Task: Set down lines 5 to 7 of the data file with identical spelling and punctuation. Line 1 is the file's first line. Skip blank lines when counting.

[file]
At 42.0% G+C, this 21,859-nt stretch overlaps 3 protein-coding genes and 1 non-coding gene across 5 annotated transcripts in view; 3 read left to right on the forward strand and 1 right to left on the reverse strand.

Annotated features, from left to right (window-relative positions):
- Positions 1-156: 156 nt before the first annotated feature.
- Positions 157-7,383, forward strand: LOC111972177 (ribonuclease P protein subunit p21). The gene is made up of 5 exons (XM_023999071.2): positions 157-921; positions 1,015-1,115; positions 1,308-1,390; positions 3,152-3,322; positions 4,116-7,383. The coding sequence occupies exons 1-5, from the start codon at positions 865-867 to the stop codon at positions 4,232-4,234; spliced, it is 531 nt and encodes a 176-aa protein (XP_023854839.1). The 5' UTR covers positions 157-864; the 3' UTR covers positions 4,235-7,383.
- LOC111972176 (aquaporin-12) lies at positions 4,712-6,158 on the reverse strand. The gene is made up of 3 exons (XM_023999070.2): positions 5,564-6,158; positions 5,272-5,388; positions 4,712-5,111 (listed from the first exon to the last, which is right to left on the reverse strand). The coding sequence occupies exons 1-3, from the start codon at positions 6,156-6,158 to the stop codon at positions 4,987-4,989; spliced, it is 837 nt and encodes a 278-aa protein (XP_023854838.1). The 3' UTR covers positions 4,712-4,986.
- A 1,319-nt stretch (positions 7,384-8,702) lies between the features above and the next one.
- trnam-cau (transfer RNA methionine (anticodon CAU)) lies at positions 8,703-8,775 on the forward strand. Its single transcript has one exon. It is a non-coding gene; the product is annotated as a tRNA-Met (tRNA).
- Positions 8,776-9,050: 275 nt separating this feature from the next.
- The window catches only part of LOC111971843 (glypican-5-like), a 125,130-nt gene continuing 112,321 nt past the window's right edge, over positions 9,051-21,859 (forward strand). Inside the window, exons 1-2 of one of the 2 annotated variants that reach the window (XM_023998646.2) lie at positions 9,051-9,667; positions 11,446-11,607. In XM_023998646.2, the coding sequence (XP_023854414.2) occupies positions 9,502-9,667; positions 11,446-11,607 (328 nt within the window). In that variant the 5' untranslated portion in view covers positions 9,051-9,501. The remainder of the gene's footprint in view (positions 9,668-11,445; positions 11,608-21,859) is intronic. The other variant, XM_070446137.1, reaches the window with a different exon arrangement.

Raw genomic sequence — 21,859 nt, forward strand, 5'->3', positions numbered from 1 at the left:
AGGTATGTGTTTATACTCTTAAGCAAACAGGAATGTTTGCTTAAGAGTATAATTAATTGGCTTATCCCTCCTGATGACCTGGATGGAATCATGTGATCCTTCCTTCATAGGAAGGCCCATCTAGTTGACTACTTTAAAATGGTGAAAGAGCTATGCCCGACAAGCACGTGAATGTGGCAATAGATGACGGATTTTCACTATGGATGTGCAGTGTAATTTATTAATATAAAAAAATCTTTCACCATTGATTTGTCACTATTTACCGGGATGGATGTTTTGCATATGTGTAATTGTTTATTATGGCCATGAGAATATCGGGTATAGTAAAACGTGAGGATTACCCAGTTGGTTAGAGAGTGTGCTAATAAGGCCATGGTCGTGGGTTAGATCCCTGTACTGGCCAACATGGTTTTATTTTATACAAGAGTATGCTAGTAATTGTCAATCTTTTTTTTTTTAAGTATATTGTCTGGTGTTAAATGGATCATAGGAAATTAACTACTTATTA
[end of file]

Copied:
- LOC111972176 (aquaporin-12) lies at positions 4,712-6,158 on the reverse strand. The gene is made up of 3 exons (XM_023999070.2): positions 5,564-6,158; positions 5,272-5,388; positions 4,712-5,111 (listed from the first exon to the last, which is right to left on the reverse strand). The coding sequence occupies exons 1-3, from the start codon at positions 6,156-6,158 to the stop codon at positions 4,987-4,989; spliced, it is 837 nt and encodes a 278-aa protein (XP_023854838.1). The 3' UTR covers positions 4,712-4,986.
- A 1,319-nt stretch (positions 7,384-8,702) lies between the features above and the next one.
- trnam-cau (transfer RNA methionine (anticodon CAU)) lies at positions 8,703-8,775 on the forward strand. Its single transcript has one exon. It is a non-coding gene; the product is annotated as a tRNA-Met (tRNA).